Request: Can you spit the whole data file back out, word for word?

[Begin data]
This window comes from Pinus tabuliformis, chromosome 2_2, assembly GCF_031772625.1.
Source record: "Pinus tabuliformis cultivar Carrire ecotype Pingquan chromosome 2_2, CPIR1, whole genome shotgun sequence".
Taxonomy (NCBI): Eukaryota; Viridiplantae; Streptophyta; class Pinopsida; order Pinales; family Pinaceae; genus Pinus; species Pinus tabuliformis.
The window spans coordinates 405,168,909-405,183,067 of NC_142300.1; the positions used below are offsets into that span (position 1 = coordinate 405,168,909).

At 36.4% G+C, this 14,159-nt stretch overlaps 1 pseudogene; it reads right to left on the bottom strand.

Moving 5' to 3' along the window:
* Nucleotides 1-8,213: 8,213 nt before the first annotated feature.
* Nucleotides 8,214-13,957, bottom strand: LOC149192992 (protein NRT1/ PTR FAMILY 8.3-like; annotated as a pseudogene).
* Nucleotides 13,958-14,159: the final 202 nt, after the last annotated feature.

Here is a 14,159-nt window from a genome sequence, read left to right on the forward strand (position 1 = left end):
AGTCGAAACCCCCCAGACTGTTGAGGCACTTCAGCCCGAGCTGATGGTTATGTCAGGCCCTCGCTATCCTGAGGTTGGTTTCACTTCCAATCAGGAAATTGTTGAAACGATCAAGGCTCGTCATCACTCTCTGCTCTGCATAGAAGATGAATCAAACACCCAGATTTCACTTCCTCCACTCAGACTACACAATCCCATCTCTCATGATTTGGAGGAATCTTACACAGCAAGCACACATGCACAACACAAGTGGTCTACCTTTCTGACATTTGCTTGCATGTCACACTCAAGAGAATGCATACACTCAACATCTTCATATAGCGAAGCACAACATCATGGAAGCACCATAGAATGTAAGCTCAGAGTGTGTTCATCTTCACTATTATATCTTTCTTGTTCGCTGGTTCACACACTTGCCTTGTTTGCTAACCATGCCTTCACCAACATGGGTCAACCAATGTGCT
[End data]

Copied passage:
This window comes from Pinus tabuliformis, chromosome 2_2, assembly GCF_031772625.1.
Source record: "Pinus tabuliformis cultivar Carrire ecotype Pingquan chromosome 2_2, CPIR1, whole genome shotgun sequence".
Taxonomy (NCBI): Eukaryota; Viridiplantae; Streptophyta; class Pinopsida; order Pinales; family Pinaceae; genus Pinus; species Pinus tabuliformis.
The window spans coordinates 405,168,909-405,183,067 of NC_142300.1; the positions used below are offsets into that span (position 1 = coordinate 405,168,909).

At 36.4% G+C, this 14,159-nt stretch overlaps 1 pseudogene; it reads right to left on the bottom strand.

Moving 5' to 3' along the window:
* Nucleotides 1-8,213: 8,213 nt before the first annotated feature.
* Nucleotides 8,214-13,957, bottom strand: LOC149192992 (protein NRT1/ PTR FAMILY 8.3-like; annotated as a pseudogene).
* Nucleotides 13,958-14,159: the final 202 nt, after the last annotated feature.

Here is a 14,159-nt window from a genome sequence, read left to right on the forward strand (position 1 = left end):
AGTCGAAACCCCCCAGACTGTTGAGGCACTTCAGCCCGAGCTGATGGTTATGTCAGGCCCTCGCTATCCTGAGGTTGGTTTCACTTCCAATCAGGAAATTGTTGAAACGATCAAGGCTCGTCATCACTCTCTGCTCTGCATAGAAGATGAATCAAACACCCAGATTTCACTTCCTCCACTCAGACTACACAATCCCATCTCTCATGATTTGGAGGAATCTTACACAGCAAGCACACATGCACAACACAAGTGGTCTACCTTTCTGACATTTGCTTGCATGTCACACTCAAGAGAATGCATACACTCAACATCTTCATATAGCGAAGCACAACATCATGGAAGCACCATAGAATGTAAGCTCAGAGTGTGTTCATCTTCACTATTATATCTTTCTTGTTCGCTGGTTCACACACTTGCCTTGTTTGCTAACCATGCCTTCACCAACATGGGTCAACCAATGTGCT